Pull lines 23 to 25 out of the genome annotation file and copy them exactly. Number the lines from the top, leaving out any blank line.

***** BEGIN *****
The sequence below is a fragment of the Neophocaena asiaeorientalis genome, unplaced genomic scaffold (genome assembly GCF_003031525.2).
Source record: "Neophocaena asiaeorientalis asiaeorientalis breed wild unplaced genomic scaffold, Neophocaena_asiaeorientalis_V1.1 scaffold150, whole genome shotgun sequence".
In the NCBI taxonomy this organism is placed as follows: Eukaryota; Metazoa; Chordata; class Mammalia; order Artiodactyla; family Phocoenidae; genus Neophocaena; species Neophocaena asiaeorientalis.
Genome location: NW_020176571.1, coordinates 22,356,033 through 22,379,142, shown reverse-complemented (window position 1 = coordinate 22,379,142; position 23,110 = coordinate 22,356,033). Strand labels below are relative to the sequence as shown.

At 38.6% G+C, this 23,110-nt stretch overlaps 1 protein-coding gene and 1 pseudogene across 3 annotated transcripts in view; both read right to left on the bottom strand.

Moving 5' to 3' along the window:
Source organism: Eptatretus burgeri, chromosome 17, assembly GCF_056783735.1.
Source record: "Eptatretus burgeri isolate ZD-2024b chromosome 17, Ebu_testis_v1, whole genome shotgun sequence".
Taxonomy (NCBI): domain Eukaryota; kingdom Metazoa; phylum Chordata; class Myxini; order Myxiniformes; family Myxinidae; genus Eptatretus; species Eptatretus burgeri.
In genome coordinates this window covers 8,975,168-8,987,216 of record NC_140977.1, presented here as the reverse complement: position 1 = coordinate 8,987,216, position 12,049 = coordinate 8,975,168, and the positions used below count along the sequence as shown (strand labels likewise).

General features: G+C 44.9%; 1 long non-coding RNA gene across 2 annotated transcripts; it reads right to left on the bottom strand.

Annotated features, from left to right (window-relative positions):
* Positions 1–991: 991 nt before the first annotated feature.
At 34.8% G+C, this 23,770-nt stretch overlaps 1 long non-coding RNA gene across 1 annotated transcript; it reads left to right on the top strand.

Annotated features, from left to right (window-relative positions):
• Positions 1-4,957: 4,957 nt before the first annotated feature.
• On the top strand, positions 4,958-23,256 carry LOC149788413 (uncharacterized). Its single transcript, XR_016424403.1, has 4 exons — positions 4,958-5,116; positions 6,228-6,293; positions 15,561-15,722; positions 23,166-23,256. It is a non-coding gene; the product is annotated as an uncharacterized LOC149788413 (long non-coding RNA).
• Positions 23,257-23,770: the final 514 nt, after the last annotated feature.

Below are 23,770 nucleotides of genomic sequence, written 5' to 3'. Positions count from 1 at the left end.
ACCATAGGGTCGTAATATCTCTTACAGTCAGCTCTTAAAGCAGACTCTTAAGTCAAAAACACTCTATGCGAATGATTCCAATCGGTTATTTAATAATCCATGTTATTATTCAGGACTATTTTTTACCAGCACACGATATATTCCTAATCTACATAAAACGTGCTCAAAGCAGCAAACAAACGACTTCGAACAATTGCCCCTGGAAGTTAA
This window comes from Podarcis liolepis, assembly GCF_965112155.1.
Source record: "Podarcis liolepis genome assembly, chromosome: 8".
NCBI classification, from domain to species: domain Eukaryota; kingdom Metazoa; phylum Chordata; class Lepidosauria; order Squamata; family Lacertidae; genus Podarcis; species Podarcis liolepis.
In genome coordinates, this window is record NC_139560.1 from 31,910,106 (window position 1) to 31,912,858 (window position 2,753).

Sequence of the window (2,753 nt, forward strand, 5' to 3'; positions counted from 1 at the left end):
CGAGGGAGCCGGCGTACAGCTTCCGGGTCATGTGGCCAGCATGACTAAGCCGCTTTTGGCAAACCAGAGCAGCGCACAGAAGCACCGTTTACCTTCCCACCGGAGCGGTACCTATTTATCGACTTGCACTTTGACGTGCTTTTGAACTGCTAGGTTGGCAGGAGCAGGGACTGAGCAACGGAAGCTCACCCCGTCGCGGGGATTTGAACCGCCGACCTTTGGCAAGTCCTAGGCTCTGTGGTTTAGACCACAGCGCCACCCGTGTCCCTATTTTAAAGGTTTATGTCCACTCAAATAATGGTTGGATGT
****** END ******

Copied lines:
NCBI classification, from domain to species: domain Eukaryota; kingdom Metazoa; phylum Chordata; class Lepidosauria; order Squamata; family Lacertidae; genus Podarcis; species Podarcis liolepis.
In genome coordinates, this window is record NC_139560.1 from 31,910,106 (window position 1) to 31,912,858 (window position 2,753).

Sequence of the window (2,753 nt, forward strand, 5' to 3'; positions counted from 1 at the left end):